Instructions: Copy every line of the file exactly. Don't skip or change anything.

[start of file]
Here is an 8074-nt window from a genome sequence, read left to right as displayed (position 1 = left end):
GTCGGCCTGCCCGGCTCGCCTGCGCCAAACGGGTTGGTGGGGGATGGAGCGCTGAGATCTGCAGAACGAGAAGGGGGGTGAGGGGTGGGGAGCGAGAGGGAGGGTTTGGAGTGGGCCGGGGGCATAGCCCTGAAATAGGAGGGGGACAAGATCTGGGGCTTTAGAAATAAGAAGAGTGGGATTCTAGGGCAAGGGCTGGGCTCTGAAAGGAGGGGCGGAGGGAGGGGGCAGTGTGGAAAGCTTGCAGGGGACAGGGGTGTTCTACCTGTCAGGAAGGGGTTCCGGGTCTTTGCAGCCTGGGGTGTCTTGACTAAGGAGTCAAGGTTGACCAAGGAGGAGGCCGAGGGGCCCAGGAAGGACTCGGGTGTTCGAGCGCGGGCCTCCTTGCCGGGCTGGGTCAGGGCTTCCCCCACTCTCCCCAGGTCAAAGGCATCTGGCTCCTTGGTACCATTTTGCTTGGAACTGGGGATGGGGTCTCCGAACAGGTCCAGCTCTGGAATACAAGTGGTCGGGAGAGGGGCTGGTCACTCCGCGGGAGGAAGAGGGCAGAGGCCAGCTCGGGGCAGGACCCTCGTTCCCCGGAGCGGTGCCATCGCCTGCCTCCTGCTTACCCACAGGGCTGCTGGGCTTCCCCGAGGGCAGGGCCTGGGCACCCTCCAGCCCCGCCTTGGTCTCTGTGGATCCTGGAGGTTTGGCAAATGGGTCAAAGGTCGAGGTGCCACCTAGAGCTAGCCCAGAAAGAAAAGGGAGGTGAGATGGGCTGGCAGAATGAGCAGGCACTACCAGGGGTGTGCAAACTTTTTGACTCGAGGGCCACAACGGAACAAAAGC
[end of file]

Here is an 8074-nt window from a genome sequence, read left to right as displayed (position 1 = left end):
GTCGGCCTGCCCGGCTCGCCTGCGCCAAACGGGTTGGTGGGGGATGGAGCGCTGAGATCTGCAGAACGAGAAGGGGGGTGAGGGGTGGGGAGCGAGAGGGAGGGTTTGGAGTGGGCCGGGGGCATAGCCCTGAAATAGGAGGGGGACAAGATCTGGGGCTTTAGAAATAAGAAGAGTGGGATTCTAGGGCAAGGGCTGGGCTCTGAAAGGAGGGGCGGAGGGAGGGGGCAGTGTGGAAAGCTTGCAGGGGACAGGGGTGTTCTACCTGTCAGGAAGGGGTTCCGGGTCTTTGCAGCCTGGGGTGTCTTGACTAAGGAGTCAAGGTTGACCAAGGAGGAGGCCGAGGGGCCCAGGAAGGACTCGGGTGTTCGAGCGCGGGCCTCCTTGCCGGGCTGGGTCAGGGCTTCCCCCACTCTCCCCAGGTCAAAGGCATCTGGCTCCTTGGTACCATTTTGCTTGGAACTGGGGATGGGGTCTCCGAACAGGTCCAGCTCTGGAATACAAGTGGTCGGGAGAGGGGCTGGTCACTCCGCGGGAGGAAGAGGGCAGAGGCCAGCTCGGGGCAGGACCCTCGTTCCCCGGAGCGGTGCCATCGCCTGCCTCCTGCTTACCCACAGGGCTGCTGGGCTTCCCCGAGGGCAGGGCCTGGGCACCCTCCAGCCCCGCCTTGGTCTCTGTGGATCCTGGAGGTTTGGCAAATGGGTCAAAGGTCGAGGTGCCACCTAGAGCTAGCCCAGAAAGAAAAGGGAGGTGAGATGGGCTGGCAGAATGAGCAGGCACTACCAGGGGTGTGCAAACTTTTTGACTCGAGGGCCACAACGGAACAAAAGC